Friends that really know me can tell you that I am simply mad about potatoes. Whether it be in the form of mashes potatoes, hash browns, or French fries, I have never met a potato I did not like. With that said, when the boyfriend told me about the legendary Pittsburgh sandwiches at Primanti Brothers, I knew I just had to try them. French fries IN the sandwich you say?!?
I’m the gal that rejoiced when Liz Lemon gives the golden advice to put potato chips in your sandwiches. “Finally,” I thought. “Someone gets me!” With that in mind, the boyfriend and his parents were gracious enough to take me to Pittsburgh’s sandwich mecca. Primanti Brother’s has been expanding quite a bit in southwestern Pennsylvania, but it is at the original Strip District location that you get that real old timey feel.
In a nutshell, this genius sandwich was created many moons ago to help accommodate to truck drivers who needed sustenance in a hurry (or so legend dictates). The result is a giant sandwich consisting of Italian bread, sweet and sour cole slaw, tomatoes, provolone cheese, a handful of fries, and your choice of meat. My mouth is watering as I type this post right now, although I know some of you are totally freaked out at the concept. In all seriousness though, this sandwich isn’t as terrifying as it sounds. The bread holds up great, the fries are perfect and hand-cut, and the slaw has just the right balance of sweet and sour that isn’t overwhelming on the palate.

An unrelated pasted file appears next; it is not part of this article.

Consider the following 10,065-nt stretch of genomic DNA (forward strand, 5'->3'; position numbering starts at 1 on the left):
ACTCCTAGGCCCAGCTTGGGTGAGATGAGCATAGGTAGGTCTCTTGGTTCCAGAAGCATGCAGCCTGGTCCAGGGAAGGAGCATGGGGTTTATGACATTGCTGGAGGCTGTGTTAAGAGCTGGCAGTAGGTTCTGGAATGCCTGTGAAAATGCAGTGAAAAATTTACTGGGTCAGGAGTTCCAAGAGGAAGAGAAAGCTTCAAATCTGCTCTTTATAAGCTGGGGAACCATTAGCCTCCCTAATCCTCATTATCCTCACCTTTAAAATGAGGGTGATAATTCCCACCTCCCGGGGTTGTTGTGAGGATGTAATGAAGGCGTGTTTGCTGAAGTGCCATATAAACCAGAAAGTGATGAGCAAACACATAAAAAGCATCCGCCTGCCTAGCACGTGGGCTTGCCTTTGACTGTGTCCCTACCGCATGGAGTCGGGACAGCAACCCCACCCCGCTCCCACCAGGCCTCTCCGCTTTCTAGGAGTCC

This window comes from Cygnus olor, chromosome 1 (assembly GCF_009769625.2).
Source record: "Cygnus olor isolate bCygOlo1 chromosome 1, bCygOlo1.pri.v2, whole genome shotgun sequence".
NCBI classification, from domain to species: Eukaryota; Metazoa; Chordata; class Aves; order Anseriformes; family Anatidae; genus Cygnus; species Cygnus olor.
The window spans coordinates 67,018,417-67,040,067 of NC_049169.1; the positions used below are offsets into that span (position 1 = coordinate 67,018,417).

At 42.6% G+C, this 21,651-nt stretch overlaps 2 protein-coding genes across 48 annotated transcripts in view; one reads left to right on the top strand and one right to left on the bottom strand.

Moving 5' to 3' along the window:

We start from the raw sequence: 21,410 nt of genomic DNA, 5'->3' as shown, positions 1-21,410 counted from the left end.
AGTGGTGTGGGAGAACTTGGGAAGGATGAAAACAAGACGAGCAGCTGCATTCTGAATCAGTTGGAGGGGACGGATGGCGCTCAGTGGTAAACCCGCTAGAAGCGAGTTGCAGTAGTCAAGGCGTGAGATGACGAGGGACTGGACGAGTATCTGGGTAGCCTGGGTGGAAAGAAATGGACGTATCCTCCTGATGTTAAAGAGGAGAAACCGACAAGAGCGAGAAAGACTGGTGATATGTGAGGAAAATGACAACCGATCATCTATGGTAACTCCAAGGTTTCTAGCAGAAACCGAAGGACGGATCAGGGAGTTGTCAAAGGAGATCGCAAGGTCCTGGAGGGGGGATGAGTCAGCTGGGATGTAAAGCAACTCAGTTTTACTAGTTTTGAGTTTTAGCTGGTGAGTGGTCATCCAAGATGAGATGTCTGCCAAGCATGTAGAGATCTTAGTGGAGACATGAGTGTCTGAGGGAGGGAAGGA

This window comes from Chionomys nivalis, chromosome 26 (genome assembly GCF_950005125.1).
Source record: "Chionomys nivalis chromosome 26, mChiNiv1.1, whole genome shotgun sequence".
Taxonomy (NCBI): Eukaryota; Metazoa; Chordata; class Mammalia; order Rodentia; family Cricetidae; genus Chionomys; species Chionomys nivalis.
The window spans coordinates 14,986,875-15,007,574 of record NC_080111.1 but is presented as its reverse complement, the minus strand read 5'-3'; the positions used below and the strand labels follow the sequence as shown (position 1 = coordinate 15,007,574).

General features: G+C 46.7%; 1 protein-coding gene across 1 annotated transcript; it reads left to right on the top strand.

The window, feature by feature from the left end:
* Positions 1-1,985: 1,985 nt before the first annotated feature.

I LOVED this sandwich…and I hate cole slaw. I ordered the steak and cheese version of the sandwich as recommended by newlyweds Jess and Brian (we were in town for their wedding), while boyfriend opted for salami and his parentals got the pastrami. After stealing a couple of bites here and there, I’ve decided that everything was a winner. The steak was tender, the salami was cured well, and the pastrami (while different than what I am used to in LA and NYC), was perfectly lean and thinly sliced. At under $10 a pop, you can’t lose.
I am glad that my first Primanti’s experience was at the Strip District, which is still quite lively with specialty food vendors and warehouses supplying the city’s restaurants. The industrial surroundings are exactly the kind of image someone from out of state imagines Steeler town, and with a view of the smoke-stacks coming out of the Heinz plant just a stone’s throw away, it’s a point of Pittsburgh pride that can’t be beat.
Personally, I’m just glad that we’ve got the Steel City Sandwich Truck to tide me over until our next trip to the ‘Burgh.